, , , , , , ,

Rise cover


CW: Domestic violence

In my few and precious windows of down time, when I’m not reading memoir, I’m watching HGTV.

Tiny House Hunters. Fixer Upper. Property Brothers. Love It or List It. I love me some Love It or List It.

I’m saving for a house, see, and I know I won’t be buying a turn-key, move-in ready, ultra-modern sanctuary. There’s gonna be demo. Mudding. Sanding. Scraping. Replacing. Upgrading.

This TV viewing is research. If I’m having a bad day, I turn it into a drinking game: one sip of red wine every time someone says “open concept,” asks for a large kitchen island, or muses “this space has a lot of potential.” Two sips for every mention of shiplap or subway tile. Three sips if they find asbestos or want a wall blown out but can’t understand that it’s load-bearing and they’ll need to pay out the ass to install a steel beam.

I first heard about Cara Brookins’ memoir Rise from TV, in fact. In January, Brookins was on The Today Show after her book was released, filmed in her 3,500-square-foot labor of love.

The amazing thing to me is that she did the grueling, round-the-clock, self-directed work of building a house based solely on watching youTube videos and then pulled off writing a great book about it.

Reading Rise made me feel like I can do anything. It made me seriously and strongly consider borrowing money to build a house instead of taking out a mortgage. Brookins, a single mom who survived domestic violence and wanted nothing more in the world than to provide a safe place to raise her kids and write, was an easy narrator for me to relate to. While anyone can learn to build a house if they really want to, I’m going to argue right now that maybe only a writer could conceive of this massive DIY project after being compelled to pull off the road and examine and mentally revise a house decimated by a tornado:

The frame looked simple, with Sheetrock on the inside and a flat board under the brick outside. In fact, the kids and I could fix the entire place, make it a home again, hang a bird feeder over the dining-room window and matching house for Hershey [the family dog] under the big hickory tree.

Maybe only a writer could justify such an undertaking by saying, “Broken two-by-fours hung from the upper floor like teeth, but I had the idea they were yawning lazily rather than flexing to clamp down like a guillotine.”

Maybe only a domestic violence survivor would think, “Even with the holes, [the delapidated house] felt safer than my own.”

Brookins enlisted her kids, who were at the start of the project at various points on the emotional trauma spectrum. Her oldest son was barely talking to her when they started. All of the kids, though, loved the idea of building their own home. Brookins capitalized on their enthusiasm and her own stubborn resolve and quickly scored a construction loan that imposed a nine-month timeline on her wild idea.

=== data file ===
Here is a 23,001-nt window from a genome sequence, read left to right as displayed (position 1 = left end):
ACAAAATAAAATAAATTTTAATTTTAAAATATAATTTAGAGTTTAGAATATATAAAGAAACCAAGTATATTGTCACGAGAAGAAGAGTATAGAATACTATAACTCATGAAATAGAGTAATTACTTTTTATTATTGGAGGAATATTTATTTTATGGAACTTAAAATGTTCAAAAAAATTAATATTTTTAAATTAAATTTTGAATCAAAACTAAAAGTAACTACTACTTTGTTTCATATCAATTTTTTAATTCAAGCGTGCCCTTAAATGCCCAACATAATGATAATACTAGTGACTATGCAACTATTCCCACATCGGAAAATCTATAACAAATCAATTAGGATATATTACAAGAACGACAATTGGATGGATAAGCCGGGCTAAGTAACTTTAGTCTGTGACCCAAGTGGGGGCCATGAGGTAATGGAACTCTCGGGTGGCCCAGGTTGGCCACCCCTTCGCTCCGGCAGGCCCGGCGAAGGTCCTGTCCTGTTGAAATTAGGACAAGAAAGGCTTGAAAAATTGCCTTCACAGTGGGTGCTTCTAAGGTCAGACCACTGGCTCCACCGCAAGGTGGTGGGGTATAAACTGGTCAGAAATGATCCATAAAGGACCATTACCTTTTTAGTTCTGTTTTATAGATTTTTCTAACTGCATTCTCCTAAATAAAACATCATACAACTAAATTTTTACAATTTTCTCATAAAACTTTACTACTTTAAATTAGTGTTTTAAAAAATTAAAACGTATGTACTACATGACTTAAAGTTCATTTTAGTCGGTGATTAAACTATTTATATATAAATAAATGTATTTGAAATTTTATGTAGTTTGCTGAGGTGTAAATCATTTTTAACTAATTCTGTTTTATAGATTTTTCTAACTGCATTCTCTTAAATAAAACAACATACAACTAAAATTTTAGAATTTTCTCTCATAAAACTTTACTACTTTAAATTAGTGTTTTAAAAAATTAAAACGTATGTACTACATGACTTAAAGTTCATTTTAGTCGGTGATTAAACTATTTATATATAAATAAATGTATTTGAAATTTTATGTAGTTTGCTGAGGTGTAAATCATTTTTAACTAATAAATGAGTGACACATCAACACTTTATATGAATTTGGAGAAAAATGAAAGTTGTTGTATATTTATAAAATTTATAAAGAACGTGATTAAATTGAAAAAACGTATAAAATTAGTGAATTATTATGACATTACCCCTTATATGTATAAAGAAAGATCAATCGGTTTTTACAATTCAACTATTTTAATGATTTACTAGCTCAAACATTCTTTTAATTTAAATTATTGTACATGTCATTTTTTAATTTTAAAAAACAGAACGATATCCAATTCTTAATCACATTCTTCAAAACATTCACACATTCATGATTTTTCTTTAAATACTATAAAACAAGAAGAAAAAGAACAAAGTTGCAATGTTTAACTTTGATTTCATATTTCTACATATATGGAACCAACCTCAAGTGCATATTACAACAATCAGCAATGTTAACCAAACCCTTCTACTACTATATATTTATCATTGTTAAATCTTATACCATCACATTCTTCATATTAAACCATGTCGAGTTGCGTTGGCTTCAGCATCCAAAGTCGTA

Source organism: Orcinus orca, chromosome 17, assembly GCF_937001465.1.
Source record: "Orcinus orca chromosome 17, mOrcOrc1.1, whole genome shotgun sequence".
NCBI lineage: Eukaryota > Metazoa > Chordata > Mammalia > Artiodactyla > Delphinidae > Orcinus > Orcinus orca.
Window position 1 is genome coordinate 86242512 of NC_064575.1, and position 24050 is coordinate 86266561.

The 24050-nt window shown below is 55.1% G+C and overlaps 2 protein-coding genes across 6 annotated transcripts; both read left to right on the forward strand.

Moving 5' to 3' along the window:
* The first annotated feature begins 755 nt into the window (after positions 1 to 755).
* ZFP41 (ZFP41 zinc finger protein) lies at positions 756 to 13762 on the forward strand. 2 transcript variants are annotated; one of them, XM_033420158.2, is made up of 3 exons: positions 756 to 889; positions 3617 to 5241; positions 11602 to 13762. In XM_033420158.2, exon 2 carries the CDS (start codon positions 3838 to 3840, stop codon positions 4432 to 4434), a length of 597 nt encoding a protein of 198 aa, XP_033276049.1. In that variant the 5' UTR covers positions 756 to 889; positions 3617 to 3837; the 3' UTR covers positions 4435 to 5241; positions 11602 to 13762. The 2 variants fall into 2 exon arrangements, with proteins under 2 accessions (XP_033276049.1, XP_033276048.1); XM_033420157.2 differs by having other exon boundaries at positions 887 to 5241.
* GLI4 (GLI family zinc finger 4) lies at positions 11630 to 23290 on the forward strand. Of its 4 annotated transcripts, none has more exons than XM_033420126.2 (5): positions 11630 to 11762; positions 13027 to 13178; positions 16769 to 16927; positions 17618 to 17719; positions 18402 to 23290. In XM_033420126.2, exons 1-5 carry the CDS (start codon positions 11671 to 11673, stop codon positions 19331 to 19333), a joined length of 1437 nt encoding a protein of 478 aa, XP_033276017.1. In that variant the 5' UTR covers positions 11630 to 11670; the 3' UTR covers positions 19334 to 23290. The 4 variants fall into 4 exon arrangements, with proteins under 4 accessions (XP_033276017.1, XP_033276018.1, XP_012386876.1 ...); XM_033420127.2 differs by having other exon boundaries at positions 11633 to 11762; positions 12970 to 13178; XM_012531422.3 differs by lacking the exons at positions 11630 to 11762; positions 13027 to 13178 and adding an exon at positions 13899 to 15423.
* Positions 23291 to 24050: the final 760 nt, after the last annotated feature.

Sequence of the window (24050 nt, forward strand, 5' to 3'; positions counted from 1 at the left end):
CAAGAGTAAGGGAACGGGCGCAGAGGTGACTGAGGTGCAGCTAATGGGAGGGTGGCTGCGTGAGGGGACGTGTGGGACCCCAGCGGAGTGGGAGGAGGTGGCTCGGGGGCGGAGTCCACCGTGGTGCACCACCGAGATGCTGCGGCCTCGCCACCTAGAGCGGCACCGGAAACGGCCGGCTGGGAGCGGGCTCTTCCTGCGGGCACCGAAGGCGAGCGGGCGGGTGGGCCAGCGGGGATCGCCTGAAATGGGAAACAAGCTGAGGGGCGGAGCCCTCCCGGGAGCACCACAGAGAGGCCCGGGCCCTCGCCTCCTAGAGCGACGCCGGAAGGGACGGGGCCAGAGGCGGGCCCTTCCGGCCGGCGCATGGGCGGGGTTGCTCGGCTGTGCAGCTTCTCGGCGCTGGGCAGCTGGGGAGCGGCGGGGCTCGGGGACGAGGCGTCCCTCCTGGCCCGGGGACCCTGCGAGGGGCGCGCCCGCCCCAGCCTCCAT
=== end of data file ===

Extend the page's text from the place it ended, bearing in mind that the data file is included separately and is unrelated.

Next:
And then, as you’ve perhaps imagined already, and as I was anticipating while I read, the house and the family itself began to rise. Surly, inactive teenagers began to talk, laugh, dance, and grow muscles as they heaved concrete blocks and bags of cement. Laying the house’s foundation took up so much of the book’s real estate (pun intended) that by the time they finally finished, I was celebrating until I remembered, oh wow, now they have to actually build the house!

Do I really wanna build my own house, or do I just wanna, like, remodel a bathroom or something? Put it this way: I still check realtor.com every day, but I don’t filter out the lot listings anymore. Look at that little patch of land up against those pine trees, I sometimes think. Flat enough for a slab or a foundation without excavation expenses. Not a bad price and pretty close to work, too. Hmmm.

There was an addictive element to this memoir and I have to wonder if that wouldn’t be the case with house construction, too. Brick by brick, page by page, so close to finished and yet so far, I was cheering on this ambitious woman and her charming kiddos. At least as the book tells it, Brookins never despaired. When you’ve survived what she survived, why would an aching back or a couple of procrastinating stoner electricians be cause for despair?

The night I finished Rise, there was a single woman on one of my HGTV obsessions who I felt must have been a survivor of some kind of interpersonal violence or trauma. Sometimes we can spot each other from a proverbial mile away, even through a TV screen. Something about the way she stuck her chin out and said, “It’s my time now. I’m ready for my house, my way.” Something about her tears when she saw her new bedroom, kitchen, and front porch for the first time. And she wanted a big library, too.

Brookins said in the Today Show story that her library was her favorite part of her five-bedroom, two-bath home.

Maybe I could at least design and hammer out some kickass, floor to ceiling built-in bookshelves someday…